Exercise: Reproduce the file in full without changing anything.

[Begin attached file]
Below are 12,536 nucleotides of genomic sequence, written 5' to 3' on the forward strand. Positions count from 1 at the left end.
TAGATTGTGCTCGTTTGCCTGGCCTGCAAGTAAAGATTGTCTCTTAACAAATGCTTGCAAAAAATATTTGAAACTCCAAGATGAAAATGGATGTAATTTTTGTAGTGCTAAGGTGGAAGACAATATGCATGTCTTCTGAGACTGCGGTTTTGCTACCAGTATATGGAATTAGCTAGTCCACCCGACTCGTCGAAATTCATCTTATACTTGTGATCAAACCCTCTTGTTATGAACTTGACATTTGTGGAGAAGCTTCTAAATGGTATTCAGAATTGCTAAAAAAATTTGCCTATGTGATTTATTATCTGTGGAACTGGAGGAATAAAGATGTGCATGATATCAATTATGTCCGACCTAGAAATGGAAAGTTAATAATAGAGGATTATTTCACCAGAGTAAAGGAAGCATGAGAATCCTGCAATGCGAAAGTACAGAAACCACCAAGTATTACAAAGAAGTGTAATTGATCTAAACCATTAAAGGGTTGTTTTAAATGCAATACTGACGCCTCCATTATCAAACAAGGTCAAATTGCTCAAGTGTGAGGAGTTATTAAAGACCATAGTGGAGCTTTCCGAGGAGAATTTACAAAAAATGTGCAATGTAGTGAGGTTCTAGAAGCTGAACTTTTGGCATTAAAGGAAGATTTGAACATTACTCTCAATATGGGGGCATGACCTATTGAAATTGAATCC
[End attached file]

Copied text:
Below are 12,536 nucleotides of genomic sequence, written 5' to 3' on the forward strand. Positions count from 1 at the left end.
TAGATTGTGCTCGTTTGCCTGGCCTGCAAGTAAAGATTGTCTCTTAACAAATGCTTGCAAAAAATATTTGAAACTCCAAGATGAAAATGGATGTAATTTTTGTAGTGCTAAGGTGGAAGACAATATGCATGTCTTCTGAGACTGCGGTTTTGCTACCAGTATATGGAATTAGCTAGTCCACCCGACTCGTCGAAATTCATCTTATACTTGTGATCAAACCCTCTTGTTATGAACTTGACATTTGTGGAGAAGCTTCTAAATGGTATTCAGAATTGCTAAAAAAATTTGCCTATGTGATTTATTATCTGTGGAACTGGAGGAATAAAGATGTGCATGATATCAATTATGTCCGACCTAGAAATGGAAAGTTAATAATAGAGGATTATTTCACCAGAGTAAAGGAAGCATGAGAATCCTGCAATGCGAAAGTACAGAAACCACCAAGTATTACAAAGAAGTGTAATTGATCTAAACCATTAAAGGGTTGTTTTAAATGCAATACTGACGCCTCCATTATCAAACAAGGTCAAATTGCTCAAGTGTGAGGAGTTATTAAAGACCATAGTGGAGCTTTCCGAGGAGAATTTACAAAAAATGTGCAATGTAGTGAGGTTCTAGAAGCTGAACTTTTGGCATTAAAGGAAGATTTGAACATTACTCTCAATATGGGGGCATGACCTATTGAAATTGAATCC